As the denizens of Hill Street might put it in their verbally unfettered fashion, Hill Street Blues has texture up the wazoo. Any given space in the precinct house contains more bodies than should humanely be expected to occupy the same vicinity, and the flow of action and movement refuses to respect the conventional television inviolability of the fourth wall. Even the comparative sanctum of the Commander’s office is open to invasion and congestion, and the panes of glass separating it from the general work area reflect additional offscreen hustle more often than they turn obligingly transparent for unhindered observation.
Butler’s camera covers this and the endlessly various urban-ghetto milieux with an intricacy and agility that never tips over into visual complication for its own self-displaying sake. We see clearly what we need to see, and at the same time see it in the context of the living flux—social, political, professional, interpersonal—which surrounds and defines it. The backs of shots are often as intriguing as the foregrounds, and there’s no predicting when a background element is going to insinuate itself into the foreground. Likewise, the principals in one episode may serve as little more than occupational color, glorified extras, in the next, while an apparent walk-on may unexpectedly become a major focus of dramatic intensification.
There’s no telling, either, where the action may lead, or when the comic and the dramatic are going to bleed into each other. In the premiere episode, Officers Hill (Michael Warren) and Renko (Charles Haid) answer a call to settle a violent family squabble. A black couple are feuding over the husband’s attention to the wife’s barely adolescent daughter by a previous liaison. Hill talks soul-brother sense to the couple and warns them that “cohabitation” of this sort often leads to trouble. (“It ain’t a habit,” the husband protests, in a typically loopy scriptoral throwaway, “it only happened the one time.”) The family unit settles down to the business of getting on with their lives, and the patrolmen depart, chewing over this latest manifestation of urban lunacy. The viewer is still marveling over the matter-of-factness with which incest has wafted into range and out again, when Hill and Renko arrive back at curbside to find their brand new squad car missing. It isn’t the first time the cops have been in this absurd position and, the nearby call box having been ripped off as well, they mosey toward a semi-derelict building across the street in search of a public phone. They step through the door, the angle shifts to a dope pusher in the act of making a sale at the rear of the lobby, and before we or the cops can adjust to the surprise, the dealer has pulled a gun and shot both men down.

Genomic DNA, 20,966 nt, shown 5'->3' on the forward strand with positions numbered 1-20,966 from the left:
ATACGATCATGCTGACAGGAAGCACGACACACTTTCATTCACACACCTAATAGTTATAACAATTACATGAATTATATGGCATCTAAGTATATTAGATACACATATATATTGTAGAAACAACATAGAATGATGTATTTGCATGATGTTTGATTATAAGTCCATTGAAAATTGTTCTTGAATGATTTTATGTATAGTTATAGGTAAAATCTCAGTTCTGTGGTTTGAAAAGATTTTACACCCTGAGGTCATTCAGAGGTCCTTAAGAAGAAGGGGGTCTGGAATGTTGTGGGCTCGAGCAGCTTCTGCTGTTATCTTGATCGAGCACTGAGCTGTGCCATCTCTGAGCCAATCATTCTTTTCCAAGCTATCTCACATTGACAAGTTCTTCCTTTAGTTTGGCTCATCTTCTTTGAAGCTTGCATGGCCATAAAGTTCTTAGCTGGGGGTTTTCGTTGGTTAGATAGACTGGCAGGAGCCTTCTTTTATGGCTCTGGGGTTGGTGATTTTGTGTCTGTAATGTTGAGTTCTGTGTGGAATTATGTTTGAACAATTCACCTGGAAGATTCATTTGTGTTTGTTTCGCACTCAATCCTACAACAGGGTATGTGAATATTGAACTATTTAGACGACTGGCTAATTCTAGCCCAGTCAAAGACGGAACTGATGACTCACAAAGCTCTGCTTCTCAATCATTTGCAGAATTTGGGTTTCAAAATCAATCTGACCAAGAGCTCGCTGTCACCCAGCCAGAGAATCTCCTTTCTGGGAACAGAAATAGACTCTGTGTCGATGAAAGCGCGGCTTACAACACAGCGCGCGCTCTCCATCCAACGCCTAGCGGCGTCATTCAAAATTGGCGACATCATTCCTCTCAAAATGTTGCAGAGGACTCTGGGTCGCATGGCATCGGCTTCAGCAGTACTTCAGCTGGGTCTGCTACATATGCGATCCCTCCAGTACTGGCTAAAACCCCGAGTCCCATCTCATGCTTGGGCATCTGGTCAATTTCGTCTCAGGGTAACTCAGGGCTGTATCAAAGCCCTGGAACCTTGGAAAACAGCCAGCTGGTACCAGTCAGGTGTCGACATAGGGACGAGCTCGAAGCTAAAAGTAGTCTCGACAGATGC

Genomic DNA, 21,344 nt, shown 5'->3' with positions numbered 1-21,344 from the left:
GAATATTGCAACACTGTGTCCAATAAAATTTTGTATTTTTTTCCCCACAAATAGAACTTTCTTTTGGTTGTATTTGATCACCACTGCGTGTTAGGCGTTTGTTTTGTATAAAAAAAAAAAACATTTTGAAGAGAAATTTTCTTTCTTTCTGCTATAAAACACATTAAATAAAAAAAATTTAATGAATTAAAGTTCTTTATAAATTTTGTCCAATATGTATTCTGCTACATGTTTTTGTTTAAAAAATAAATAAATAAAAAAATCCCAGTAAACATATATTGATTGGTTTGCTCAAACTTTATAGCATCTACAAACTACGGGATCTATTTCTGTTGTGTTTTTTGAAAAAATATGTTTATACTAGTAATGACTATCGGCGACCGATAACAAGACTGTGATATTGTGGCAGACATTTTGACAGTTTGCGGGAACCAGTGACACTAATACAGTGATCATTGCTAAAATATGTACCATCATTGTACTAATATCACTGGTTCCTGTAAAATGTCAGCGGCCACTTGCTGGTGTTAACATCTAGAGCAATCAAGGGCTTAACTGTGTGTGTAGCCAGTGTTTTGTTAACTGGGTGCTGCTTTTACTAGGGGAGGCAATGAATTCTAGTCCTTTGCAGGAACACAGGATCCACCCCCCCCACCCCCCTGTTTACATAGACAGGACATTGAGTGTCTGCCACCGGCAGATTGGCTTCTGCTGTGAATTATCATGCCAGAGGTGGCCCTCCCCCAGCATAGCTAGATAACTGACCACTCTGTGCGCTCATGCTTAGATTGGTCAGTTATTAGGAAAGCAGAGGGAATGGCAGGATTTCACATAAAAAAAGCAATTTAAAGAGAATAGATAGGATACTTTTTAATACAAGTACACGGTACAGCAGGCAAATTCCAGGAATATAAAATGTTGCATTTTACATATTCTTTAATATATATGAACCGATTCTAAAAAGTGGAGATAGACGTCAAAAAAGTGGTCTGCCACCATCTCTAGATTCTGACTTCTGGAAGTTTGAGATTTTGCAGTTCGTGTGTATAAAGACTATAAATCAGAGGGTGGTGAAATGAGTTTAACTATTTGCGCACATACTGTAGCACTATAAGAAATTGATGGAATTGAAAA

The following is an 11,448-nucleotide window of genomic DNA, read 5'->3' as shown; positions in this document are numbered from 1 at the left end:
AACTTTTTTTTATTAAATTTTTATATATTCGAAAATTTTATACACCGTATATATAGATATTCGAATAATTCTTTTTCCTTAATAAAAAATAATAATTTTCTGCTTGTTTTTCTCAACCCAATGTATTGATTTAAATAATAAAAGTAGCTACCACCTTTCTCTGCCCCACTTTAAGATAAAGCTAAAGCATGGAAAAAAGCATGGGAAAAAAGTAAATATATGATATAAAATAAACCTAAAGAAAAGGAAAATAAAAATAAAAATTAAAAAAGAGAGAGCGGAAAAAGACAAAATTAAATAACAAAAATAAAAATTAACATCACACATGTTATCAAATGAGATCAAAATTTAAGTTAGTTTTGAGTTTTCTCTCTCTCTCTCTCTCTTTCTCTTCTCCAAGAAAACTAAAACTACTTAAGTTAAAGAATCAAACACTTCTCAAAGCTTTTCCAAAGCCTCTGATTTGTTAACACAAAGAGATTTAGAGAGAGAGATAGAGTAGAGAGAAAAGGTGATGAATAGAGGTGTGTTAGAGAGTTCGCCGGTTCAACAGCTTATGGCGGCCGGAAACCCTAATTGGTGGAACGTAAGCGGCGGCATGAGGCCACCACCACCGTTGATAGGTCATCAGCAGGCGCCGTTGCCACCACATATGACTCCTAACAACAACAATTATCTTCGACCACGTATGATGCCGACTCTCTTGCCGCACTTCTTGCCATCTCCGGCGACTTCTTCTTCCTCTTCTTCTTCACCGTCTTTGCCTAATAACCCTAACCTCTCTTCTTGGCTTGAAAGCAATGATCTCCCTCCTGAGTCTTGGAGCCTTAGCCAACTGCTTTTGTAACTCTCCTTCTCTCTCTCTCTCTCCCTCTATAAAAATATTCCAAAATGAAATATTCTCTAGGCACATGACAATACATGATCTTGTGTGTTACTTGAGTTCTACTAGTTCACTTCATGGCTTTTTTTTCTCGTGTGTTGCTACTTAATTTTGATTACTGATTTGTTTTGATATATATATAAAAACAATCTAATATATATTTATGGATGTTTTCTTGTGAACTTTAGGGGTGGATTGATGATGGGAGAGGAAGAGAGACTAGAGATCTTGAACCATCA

As it happens, the gunning-down of Hill and Renko (who survive to become the emotional center of a drama of readjustment, mutual estrangement, and rapprochement in subsequent episodes) and the Emergency Action Team shootup of a street-gang siege elsewhere in the same program account for the only shots fired thus far in the series. Neither, mercifully, has there been a single car chase. Instead, Hill Street Blues has mostly concerned itself with the continuing, volatile complexities of urban peacekeeping, the bureaucratic infighting of various law-enforcement and other governmental agencies, and, above all, the lives and evolving characterizations of the regulars.